Moominland Midwinter by Tove Jansson
It's wonderful to see bookshops open again and dare I say it, it feels like the world is opening up again. Businesses have been incredible with the way they have adapted during the Pandemic. Our favourite burger restaurant is operating a slick takeaway process with pre-ordering, which I hope will carry on when they reopen fully. And our local bookshop, Read, has been offering click and collect, or for a small fee, delivery in the Readmobile, a small red car filled with literary delights.
And so, excited about meeting a friend, we went for a socially distant takeaway coffee and a visit to Read where I picked up a book I had my eye on for sometime. Down the road is Oxfam books and they were having a sale! There I picked up this little gem for £3.50. A delightful little, illustrated hardback complete with pull-out maps.
Written in 1957, this the 5th out of 8 novels about the Moomin family. I had not read any of the others and it felt fine to read this as a standalone novel. Moomins are kind philosophical creatures with velvet fur and smooth round snouts. Moomins usually sleep through winter, except this year when Moomintroll wakes up. He discovers his green world has changed as the land is now blanketed with snow. There he makes new friends and begins to explore this strange new world.
Sort of Books have done a terrific job of reproducing these books. This is a beautiful hardback retailing normally for £7.99 at the time of writing. But these are perfect gifts for children who can build them up into a library. I realise I sound a bit like a TV infomercial here, but these books are so beautiful. The illustrations are the original ones drawn by Tove Jansson and really bring the story to life.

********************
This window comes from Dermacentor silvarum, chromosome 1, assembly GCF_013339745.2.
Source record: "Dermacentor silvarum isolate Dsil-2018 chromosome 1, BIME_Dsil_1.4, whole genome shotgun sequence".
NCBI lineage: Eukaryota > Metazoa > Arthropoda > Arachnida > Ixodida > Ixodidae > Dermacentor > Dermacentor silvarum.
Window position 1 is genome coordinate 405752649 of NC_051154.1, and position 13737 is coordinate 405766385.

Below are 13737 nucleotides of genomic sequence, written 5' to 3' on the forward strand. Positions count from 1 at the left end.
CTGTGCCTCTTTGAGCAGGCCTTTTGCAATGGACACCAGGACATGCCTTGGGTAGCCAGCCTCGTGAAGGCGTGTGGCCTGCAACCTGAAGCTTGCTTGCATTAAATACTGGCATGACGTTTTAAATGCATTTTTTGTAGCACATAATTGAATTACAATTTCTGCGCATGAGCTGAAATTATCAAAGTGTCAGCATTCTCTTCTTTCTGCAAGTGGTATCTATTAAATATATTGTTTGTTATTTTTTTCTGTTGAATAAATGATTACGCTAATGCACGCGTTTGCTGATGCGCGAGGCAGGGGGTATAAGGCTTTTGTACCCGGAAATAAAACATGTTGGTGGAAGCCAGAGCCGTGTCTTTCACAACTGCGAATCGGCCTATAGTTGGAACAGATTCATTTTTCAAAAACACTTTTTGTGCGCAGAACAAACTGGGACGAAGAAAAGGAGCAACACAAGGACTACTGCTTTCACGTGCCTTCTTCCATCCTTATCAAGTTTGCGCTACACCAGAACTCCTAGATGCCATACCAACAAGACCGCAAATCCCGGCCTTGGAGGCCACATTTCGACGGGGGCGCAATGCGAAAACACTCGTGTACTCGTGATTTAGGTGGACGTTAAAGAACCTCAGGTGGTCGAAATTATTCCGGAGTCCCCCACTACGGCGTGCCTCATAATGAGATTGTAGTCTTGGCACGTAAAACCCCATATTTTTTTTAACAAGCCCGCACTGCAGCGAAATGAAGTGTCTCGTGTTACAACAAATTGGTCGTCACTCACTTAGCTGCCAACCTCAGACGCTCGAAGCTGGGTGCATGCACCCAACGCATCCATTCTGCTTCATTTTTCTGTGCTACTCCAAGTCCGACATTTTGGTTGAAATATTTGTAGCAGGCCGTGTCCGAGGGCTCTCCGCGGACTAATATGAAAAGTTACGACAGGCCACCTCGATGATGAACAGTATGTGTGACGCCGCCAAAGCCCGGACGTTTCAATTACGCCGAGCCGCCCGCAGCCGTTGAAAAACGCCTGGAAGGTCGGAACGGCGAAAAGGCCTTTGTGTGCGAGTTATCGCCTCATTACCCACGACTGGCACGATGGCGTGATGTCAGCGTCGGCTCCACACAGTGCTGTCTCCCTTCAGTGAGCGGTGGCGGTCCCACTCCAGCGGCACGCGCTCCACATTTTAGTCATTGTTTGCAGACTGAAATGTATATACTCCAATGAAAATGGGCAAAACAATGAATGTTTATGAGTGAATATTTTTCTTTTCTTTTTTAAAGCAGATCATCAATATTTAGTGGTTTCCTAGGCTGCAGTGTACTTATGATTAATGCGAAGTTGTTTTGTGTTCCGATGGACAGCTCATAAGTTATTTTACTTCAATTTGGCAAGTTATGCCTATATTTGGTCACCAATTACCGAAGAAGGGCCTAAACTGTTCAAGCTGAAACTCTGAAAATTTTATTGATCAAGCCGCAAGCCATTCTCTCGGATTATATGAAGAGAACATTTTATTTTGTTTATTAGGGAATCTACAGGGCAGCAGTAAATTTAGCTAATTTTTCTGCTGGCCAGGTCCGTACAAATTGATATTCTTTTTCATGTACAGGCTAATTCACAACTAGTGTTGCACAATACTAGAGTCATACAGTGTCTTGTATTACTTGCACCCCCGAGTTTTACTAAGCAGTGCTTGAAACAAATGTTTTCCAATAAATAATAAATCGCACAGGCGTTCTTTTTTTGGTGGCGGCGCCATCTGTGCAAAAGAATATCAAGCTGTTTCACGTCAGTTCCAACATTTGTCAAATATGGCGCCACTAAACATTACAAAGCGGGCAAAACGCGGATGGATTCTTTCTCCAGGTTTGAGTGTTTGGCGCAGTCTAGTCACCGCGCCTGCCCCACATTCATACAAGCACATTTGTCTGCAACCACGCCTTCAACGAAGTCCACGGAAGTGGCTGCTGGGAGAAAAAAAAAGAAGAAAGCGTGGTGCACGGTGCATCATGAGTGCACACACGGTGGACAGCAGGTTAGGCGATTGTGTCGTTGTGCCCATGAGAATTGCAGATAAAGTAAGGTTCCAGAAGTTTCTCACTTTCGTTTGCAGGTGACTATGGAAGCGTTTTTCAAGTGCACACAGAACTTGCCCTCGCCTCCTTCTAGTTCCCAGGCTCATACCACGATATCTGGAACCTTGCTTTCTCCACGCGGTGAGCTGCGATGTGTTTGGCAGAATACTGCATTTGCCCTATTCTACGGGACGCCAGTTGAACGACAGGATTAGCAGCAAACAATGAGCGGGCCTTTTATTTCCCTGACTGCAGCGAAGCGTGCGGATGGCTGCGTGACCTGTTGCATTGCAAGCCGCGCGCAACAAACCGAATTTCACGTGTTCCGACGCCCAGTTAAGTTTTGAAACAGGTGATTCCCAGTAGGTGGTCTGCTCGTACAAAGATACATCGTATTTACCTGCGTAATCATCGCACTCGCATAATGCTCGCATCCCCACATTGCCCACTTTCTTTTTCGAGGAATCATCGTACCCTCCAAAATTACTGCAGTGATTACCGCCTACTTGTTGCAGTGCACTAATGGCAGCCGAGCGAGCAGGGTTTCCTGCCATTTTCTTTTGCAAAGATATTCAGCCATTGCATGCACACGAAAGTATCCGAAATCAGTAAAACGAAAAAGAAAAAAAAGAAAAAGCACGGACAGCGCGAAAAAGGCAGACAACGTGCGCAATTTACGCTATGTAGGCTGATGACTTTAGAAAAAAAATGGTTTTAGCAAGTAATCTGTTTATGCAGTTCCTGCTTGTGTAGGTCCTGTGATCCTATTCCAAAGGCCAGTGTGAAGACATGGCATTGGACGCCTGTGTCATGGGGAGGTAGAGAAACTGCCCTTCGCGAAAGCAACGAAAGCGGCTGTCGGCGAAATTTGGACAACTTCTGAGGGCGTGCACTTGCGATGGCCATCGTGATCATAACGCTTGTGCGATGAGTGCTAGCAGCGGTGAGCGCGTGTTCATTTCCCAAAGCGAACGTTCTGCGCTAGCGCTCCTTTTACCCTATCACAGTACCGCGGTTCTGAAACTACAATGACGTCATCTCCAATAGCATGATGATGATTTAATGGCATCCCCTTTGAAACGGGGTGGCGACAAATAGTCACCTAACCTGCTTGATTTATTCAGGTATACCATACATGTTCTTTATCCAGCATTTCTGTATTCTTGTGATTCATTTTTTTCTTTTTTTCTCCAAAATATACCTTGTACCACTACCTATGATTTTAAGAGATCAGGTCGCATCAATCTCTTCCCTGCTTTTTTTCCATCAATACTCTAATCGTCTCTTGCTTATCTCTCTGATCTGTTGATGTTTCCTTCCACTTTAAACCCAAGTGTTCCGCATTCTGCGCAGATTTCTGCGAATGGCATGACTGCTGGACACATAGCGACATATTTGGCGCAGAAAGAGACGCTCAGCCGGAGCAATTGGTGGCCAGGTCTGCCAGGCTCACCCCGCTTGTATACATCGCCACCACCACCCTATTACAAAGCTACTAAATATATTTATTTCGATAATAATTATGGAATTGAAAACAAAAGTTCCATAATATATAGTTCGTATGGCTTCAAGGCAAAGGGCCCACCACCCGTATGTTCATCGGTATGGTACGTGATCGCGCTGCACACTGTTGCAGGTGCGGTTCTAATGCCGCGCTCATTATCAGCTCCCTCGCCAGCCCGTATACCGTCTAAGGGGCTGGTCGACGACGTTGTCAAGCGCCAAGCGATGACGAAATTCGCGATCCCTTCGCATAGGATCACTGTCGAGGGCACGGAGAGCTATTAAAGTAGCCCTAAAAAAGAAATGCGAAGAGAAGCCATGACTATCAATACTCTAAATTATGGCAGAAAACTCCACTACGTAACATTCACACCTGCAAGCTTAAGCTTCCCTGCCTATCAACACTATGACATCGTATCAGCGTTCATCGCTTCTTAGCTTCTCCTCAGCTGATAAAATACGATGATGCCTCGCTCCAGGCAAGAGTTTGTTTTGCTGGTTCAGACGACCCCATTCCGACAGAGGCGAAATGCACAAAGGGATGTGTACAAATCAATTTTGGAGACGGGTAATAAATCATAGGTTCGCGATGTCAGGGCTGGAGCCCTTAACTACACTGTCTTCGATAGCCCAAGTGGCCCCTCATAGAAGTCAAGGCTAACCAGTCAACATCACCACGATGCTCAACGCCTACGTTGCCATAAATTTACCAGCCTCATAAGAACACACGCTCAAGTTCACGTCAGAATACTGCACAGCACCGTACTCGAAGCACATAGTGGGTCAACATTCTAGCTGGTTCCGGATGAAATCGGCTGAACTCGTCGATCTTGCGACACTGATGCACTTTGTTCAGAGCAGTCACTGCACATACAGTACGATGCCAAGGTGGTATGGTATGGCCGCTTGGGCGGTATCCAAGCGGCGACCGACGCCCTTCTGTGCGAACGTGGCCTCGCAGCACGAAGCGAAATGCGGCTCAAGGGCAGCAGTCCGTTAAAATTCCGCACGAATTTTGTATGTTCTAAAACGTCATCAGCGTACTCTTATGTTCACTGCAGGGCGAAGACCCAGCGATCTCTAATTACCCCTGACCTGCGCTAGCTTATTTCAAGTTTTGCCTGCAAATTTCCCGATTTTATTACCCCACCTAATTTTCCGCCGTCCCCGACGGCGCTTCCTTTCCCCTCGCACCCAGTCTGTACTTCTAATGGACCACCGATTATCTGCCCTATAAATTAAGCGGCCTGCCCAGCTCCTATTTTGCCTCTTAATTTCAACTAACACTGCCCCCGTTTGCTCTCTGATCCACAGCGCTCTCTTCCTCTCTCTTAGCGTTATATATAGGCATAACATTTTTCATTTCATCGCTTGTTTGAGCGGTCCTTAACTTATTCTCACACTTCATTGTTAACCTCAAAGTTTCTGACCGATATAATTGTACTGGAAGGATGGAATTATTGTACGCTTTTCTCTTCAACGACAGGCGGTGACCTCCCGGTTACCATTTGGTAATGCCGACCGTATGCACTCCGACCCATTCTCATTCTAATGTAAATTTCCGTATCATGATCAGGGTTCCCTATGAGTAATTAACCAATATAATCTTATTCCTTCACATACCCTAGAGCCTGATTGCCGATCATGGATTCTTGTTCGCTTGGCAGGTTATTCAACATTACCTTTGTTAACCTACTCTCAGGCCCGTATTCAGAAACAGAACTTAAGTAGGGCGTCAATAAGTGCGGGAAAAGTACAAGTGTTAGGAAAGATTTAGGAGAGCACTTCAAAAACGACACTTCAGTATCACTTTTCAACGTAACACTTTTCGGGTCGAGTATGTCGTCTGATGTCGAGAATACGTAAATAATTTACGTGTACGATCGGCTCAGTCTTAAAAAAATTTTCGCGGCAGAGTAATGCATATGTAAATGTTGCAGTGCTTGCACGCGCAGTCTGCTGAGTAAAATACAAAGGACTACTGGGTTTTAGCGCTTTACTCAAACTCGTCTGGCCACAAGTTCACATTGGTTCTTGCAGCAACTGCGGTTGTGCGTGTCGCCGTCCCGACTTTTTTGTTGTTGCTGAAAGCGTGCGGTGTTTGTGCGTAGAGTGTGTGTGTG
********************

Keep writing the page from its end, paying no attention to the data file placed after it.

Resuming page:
Onto the plot, and full disclosure here. When I was a child there used to be a programme all about the Moomins on the TV which appeared to have been created using fuzzy felt. It was utterly terrifying! and if I'm being honest, put me off the Moomins altogether. I am pleased that I decided to read this book though.
The book is unusual, and by that I mean it feels very different to a British Children's story. It is definitely more philosophical and does not shy away from difficult subjects such as death.
I loved the use of nature and imagery in the book. They are really quite beautiful here as Moomintroll wakes up to an unknown world, never having seen snow before. I particularly loved the imagery of the Lady of the Cold who brings the iciest and most dangerous of all temperatures. She is immensely beautiful, in a long flowing gown but if you were to look upon her, would immediately die.
There are lessons to be learned. Moomintroll shares his house (and all the jam) with creatures fleeing the cold and there are further lessons about being brave. It's all slightly other-wordly.
In a nutshell, it feels strange yet magical at the same time. Children's imaginations will truly grow with this book and this is a beautiful edition of a children's classic.